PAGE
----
This week’s Studio Sunday feature is Sculptor Joel Shapiro. Shapiro, an American artist, is best known for his works that utilize relatively uniform rectangular shapes to build up dynamic figures and compositions.
Shapiro began to receive critical acclaim for his works in the 1970s and 80s, and much of his work reflects the aesthetics of minimalism, an art movement that came to prominence in the mid 20th century in America, and focused on clean, geometric lines and shapes, monochromatic colours, and sparse compositions.
The artist’s studio, in the above photo, looks spacious and well-organized. It’s interesting to see a studio that doesn’t seem to have any sort of central work space. There are tables and pieces of sculptural material scattered throughout the space. I wonder if perhaps each “pile” of materials, or each table, represents a different work in progress. Perhaps Shapiro is prone to spreading out his workload and producing several different sculptures in conjunction.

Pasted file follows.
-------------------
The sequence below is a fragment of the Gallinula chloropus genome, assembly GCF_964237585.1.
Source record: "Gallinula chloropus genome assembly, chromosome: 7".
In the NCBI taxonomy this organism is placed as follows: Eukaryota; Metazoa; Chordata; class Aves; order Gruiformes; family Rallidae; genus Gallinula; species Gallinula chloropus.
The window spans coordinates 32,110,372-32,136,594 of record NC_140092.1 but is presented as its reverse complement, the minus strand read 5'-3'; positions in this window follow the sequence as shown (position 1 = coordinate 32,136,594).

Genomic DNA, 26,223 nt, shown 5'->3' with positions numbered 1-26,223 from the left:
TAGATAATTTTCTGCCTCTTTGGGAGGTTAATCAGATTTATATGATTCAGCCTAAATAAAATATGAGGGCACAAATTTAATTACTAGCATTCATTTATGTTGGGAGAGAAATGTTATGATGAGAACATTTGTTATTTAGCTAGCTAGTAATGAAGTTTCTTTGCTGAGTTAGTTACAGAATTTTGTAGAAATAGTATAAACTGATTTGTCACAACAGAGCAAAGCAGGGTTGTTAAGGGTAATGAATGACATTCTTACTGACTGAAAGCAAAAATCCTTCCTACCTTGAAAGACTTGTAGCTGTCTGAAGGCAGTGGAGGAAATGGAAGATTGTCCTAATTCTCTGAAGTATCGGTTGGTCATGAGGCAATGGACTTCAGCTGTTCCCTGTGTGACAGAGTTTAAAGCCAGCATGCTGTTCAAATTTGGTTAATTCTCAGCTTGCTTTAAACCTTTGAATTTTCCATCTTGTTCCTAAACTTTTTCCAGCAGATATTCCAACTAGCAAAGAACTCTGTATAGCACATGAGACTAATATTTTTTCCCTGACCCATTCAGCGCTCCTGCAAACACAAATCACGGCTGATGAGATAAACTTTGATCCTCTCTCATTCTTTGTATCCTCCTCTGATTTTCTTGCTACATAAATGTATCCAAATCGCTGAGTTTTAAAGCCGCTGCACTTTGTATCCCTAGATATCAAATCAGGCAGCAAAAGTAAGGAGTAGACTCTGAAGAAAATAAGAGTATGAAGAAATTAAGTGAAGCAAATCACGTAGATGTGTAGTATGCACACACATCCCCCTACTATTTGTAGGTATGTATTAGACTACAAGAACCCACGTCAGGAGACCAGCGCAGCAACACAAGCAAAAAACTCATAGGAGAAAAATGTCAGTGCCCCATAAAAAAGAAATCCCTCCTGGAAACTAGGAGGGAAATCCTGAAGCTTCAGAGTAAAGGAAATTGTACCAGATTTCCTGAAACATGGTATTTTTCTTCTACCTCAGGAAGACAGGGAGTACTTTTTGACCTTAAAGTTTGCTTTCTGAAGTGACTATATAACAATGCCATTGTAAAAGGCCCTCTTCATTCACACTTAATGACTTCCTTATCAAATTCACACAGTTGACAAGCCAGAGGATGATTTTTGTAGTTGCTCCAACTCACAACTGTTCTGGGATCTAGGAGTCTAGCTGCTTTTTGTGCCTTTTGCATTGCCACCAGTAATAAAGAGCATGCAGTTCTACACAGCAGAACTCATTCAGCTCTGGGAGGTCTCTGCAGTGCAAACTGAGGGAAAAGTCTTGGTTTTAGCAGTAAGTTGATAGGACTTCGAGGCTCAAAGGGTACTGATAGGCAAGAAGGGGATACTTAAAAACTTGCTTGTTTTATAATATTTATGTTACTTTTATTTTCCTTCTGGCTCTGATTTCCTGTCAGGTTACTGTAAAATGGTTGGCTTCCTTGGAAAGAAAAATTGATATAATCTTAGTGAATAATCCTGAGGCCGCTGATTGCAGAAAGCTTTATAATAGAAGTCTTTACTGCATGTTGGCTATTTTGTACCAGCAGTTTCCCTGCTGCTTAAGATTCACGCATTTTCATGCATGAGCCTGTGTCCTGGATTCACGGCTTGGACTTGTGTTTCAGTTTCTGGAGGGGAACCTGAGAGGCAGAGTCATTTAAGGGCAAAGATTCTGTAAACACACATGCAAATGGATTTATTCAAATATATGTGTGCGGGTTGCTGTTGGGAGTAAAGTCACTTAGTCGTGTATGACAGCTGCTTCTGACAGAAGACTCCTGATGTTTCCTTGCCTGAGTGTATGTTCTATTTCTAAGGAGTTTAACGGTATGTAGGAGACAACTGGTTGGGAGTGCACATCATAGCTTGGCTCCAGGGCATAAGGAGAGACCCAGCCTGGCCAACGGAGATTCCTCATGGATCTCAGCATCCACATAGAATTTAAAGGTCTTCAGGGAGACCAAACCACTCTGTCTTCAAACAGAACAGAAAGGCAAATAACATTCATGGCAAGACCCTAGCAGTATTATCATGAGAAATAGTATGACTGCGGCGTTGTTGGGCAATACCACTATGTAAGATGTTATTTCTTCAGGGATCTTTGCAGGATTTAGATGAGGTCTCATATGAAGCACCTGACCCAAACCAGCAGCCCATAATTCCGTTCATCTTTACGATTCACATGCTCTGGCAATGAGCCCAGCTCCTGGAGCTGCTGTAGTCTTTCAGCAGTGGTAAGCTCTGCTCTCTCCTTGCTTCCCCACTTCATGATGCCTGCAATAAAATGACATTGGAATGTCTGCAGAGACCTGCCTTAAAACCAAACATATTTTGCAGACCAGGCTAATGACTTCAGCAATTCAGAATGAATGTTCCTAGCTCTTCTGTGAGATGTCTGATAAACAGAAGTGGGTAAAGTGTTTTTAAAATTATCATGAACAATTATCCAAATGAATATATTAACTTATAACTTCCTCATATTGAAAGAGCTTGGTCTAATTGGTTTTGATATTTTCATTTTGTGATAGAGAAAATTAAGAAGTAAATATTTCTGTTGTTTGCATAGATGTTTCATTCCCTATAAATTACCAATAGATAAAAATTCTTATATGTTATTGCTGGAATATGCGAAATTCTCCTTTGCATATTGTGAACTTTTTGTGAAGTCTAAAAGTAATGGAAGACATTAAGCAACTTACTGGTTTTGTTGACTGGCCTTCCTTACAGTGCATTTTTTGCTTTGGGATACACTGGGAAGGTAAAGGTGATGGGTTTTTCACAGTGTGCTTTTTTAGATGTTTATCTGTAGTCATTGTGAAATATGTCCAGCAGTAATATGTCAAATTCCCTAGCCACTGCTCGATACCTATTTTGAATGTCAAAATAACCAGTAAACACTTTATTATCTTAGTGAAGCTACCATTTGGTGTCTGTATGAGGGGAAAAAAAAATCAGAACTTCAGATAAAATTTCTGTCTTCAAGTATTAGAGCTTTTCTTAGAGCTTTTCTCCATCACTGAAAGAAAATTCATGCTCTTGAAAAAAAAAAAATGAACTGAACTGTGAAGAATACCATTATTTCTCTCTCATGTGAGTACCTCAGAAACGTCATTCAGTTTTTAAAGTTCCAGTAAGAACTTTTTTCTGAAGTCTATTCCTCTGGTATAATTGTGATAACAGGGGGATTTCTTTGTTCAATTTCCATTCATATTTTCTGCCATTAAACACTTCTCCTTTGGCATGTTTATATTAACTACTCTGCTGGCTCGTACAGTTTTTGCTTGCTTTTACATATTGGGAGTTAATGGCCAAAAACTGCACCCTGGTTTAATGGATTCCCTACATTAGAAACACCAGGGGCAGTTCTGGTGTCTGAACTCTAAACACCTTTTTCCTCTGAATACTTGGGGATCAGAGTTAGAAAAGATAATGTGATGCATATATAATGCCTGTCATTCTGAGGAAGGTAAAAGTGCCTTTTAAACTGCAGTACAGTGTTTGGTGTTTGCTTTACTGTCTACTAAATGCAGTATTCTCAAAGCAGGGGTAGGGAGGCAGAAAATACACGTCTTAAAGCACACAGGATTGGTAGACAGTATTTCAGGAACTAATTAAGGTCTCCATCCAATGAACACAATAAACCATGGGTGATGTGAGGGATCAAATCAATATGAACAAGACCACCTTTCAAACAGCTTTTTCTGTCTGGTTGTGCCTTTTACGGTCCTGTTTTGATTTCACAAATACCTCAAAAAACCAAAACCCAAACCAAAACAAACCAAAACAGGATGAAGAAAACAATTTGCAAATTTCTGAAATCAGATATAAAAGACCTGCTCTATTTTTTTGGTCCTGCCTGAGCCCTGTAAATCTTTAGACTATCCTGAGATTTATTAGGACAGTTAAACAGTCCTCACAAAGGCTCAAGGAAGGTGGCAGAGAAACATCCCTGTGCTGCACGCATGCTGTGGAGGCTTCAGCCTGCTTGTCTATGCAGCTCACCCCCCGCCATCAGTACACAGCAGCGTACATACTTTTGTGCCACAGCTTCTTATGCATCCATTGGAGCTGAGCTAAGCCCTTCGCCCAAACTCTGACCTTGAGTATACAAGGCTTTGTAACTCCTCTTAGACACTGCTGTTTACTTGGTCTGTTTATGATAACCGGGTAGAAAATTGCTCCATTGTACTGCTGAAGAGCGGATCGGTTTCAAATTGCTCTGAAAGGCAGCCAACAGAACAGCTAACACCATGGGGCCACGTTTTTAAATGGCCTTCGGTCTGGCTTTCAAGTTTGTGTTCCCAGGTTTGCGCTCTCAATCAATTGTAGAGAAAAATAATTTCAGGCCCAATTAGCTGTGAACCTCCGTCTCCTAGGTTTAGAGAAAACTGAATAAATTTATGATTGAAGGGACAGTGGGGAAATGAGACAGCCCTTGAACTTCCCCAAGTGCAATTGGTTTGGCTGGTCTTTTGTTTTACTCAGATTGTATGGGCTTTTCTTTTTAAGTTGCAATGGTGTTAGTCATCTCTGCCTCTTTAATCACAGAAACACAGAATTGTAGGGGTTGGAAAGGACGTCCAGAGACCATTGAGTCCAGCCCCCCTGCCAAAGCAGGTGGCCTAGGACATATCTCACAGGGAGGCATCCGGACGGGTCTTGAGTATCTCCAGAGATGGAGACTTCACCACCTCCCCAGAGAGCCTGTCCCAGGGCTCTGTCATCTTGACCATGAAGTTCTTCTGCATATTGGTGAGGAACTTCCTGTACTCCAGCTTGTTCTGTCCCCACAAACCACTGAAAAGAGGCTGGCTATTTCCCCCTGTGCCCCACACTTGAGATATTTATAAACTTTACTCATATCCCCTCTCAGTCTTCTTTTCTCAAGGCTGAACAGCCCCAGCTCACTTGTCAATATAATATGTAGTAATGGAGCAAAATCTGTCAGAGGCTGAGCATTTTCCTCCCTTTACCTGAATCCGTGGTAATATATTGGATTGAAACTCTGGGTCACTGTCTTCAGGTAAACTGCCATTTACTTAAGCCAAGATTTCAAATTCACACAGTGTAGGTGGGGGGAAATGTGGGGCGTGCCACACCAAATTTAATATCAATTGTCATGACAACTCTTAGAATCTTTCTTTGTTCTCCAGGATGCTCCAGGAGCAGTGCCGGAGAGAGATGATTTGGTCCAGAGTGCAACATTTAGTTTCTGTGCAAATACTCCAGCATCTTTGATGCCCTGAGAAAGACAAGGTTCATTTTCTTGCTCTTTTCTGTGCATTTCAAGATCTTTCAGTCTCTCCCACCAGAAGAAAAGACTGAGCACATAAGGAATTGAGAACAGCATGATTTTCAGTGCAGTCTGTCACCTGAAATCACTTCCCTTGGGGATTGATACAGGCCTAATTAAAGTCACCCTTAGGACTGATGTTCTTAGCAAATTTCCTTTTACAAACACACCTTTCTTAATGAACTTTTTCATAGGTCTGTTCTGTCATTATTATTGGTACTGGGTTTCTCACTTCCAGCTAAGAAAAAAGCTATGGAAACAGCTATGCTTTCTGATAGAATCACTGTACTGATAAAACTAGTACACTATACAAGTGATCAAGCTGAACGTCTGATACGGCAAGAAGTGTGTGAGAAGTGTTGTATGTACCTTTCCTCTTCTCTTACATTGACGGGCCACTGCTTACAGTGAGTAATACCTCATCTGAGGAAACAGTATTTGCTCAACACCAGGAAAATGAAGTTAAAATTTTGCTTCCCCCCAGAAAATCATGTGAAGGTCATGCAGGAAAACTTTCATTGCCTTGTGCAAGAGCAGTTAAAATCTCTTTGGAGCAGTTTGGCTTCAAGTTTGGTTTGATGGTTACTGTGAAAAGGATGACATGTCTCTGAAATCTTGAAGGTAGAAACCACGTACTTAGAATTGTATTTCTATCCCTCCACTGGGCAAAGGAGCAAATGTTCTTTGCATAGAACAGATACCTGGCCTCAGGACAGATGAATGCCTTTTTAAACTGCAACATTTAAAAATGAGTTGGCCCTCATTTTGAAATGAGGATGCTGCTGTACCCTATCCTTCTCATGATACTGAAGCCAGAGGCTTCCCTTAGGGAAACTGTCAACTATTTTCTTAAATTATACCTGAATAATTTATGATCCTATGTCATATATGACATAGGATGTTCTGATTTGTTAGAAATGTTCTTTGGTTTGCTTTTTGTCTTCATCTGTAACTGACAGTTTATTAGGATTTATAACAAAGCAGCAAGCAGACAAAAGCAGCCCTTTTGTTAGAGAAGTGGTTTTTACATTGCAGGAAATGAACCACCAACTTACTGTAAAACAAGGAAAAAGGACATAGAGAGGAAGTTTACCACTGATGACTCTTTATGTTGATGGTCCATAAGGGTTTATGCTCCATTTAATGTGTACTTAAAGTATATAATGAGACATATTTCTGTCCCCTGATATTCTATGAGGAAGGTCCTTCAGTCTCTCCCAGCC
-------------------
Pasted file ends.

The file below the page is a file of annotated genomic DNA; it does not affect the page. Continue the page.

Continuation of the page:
The height of the ceiling -- and the fact that Shapiro himself is pictured standing on a ladder -- is evocative of the scale of the artist’s works. At the back of the room, you can see some coloured beams of sculptural material that seem several times taller than the artist himself. I wonder what sort of massive sculptural works these eventually became a part of!
The materials that Shapiro uses for his works vary depending on the intended installation and size of the piece. Some of the artist’s permanent outdoor installations are constructed from steel and other durable materials, while recently the artist has been producing ceiling-hanging installations using painted wood.